It is crucial to stop and recognize these accomplishments because they serve the conclusion of years of advocacy construction by our party leaders, elected officials, and core components:
California, Connecticut, Oregon, West Virginia and Vermont adopted laws automatically registering voters when they get a driver’s license and enabling them to opt-out if they want. Oregon registered over 250,000 voters in 2016 and 42% of those were automatically registered. California by itself may automatically register up to 7 million residents – almost equal to all the votes cast in New York in November 2016.
Colorado, Hawaii, Illinois, Maryland, Utah, and Vermont established same-day registration – permitting voters to both register and vote at the same time.
Online Voter Registration:
Florida, DC, Massachusetts, Minnesota, Nebraska, New Mexico, Oklahoma and Pennsylvania established online voter registration. As of June 2016, 31 states now allow online voter registration and another 7 have established laws allowing online voter registration.
Modernized Motor Voter:
California sent voter registration requests to nearly 3.8 million people who had applied for health insurance within the state’s healthcare exchange.
Expanded Early Voting:
Florida, Illinois, Massachusetts, Maryland and Utah all each conducted, proposed or extended early voting.
New Hampshire, Oklahoma, and Virginia joined the list of acceptable forms of identification when voting or contrarily made their voter ID law less opposed.
The 2016 election was the first in in 50 years without the full security of the Voting Rights Act, and 14 states had brand new voting limitations put in place for this presidential election. Republicans established laws excluding same-day registration, decreasing early voting periods, excluding pre-registration, not counting special provisional ballots, and imposing a new voter ID law in Alabama, Arizona, Indiana, Georgia, Mississippi, Nebraska, North Carolina, North Dakota, Ohio, Tennessee, Texas, Virginia, and Wisconsin.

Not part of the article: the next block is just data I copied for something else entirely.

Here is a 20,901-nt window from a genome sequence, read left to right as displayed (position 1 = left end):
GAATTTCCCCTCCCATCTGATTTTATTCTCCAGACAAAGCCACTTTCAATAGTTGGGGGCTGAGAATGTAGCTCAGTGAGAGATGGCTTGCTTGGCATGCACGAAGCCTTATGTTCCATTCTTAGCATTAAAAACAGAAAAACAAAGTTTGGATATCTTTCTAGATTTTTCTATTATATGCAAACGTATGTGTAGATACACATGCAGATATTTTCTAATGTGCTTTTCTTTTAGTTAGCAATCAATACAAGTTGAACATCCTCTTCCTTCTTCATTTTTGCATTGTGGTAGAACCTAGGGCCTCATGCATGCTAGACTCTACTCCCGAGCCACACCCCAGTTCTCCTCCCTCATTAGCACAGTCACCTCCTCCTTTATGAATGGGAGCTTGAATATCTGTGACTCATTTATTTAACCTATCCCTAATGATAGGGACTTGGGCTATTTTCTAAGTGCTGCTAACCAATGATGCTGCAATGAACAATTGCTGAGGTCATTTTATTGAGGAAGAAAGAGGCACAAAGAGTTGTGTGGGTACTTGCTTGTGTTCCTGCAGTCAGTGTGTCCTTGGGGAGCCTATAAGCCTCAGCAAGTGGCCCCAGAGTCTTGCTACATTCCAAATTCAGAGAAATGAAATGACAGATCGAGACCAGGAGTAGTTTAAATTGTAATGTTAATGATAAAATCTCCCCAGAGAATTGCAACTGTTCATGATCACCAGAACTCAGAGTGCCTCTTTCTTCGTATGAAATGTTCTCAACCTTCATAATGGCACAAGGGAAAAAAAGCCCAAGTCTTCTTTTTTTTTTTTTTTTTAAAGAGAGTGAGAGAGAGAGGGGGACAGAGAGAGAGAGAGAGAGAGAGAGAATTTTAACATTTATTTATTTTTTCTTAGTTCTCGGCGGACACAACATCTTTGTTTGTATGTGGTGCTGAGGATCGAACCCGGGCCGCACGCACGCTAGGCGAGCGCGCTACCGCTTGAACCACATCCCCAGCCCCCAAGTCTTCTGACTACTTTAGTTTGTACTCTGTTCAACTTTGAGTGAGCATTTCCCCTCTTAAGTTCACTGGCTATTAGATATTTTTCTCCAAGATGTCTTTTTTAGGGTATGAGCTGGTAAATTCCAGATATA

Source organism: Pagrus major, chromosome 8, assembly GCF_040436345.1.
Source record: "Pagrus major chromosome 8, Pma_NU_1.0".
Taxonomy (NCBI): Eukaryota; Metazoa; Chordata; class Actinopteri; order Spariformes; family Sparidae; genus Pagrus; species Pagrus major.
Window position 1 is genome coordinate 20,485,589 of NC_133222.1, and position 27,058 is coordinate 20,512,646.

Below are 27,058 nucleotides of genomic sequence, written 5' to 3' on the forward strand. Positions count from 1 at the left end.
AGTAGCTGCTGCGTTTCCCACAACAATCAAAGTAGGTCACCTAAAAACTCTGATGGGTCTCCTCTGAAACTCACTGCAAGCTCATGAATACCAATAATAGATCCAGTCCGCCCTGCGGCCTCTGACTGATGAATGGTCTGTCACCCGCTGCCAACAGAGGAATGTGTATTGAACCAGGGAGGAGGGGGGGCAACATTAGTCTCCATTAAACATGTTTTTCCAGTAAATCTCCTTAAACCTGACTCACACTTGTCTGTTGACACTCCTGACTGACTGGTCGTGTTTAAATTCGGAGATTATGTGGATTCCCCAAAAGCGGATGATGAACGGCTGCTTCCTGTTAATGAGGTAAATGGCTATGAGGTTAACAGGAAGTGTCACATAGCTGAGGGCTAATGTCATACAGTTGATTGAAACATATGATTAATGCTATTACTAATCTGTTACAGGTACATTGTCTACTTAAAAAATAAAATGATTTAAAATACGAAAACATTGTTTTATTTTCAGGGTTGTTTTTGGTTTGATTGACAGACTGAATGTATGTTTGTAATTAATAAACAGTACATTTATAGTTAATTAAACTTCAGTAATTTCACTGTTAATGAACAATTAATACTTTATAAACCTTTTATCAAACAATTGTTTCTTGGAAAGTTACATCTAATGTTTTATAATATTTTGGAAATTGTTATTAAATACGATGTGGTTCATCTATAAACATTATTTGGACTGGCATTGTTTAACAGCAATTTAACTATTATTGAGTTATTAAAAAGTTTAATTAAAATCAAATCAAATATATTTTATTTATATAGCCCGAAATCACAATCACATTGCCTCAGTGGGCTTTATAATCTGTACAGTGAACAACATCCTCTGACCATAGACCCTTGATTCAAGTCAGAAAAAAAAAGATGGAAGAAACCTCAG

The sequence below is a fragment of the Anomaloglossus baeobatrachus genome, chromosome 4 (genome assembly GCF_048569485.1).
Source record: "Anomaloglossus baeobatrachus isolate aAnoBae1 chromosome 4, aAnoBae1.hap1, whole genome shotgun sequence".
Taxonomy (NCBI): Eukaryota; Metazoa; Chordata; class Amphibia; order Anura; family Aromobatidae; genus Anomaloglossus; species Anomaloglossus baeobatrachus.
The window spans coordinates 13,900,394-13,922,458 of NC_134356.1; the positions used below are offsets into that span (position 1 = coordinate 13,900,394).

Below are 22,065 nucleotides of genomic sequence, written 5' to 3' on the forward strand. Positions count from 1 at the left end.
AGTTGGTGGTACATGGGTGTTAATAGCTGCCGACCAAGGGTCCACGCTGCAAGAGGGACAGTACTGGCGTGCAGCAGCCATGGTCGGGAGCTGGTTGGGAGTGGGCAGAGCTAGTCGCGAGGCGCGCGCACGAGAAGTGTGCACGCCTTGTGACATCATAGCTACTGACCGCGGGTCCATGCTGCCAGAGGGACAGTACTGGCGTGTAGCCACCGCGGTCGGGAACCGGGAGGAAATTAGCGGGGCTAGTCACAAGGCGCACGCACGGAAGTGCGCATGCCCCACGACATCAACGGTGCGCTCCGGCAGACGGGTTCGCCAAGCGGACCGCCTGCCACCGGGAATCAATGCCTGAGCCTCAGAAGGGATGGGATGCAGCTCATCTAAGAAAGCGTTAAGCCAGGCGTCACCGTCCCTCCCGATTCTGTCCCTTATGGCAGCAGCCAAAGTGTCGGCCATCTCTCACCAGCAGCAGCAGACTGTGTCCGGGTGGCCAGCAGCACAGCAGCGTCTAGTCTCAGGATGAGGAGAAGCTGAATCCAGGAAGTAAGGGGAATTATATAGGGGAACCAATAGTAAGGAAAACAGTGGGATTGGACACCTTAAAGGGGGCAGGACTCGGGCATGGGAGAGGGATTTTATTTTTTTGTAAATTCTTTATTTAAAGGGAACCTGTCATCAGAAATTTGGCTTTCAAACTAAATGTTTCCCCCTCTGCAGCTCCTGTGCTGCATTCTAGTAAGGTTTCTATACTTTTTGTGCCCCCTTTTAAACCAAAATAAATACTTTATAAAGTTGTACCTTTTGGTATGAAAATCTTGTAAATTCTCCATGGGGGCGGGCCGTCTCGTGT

These laws have a real impact on our election results, and disproportionately affect women, communities of different races, young people, the elderly, low-income people, and disabled citizens, as well as military members and military veterans.
We saw this in Wisconsin, where as many as 300,000 voters didn’t have the photo ID that was needed to vote. The perimeter of victory in Wisconsin was only about 23,000 votes. We saw this again in North Carolina, where there were 158 fewer early voting places in 40 counties with large African-American residents — African American production in North Carolina was down 16% from 2012.
As Republican politicians try to make it difficult to vote, Democrats are striving to expand access to the polls. Whether we are hitting the streets personally to enroll voters, interlocking with local election officials, establishing commonsense laws, or taking our fights on discriminatory voting laws to court, we won't stop fighting to promote a system of elections that is available, accessible, and fair.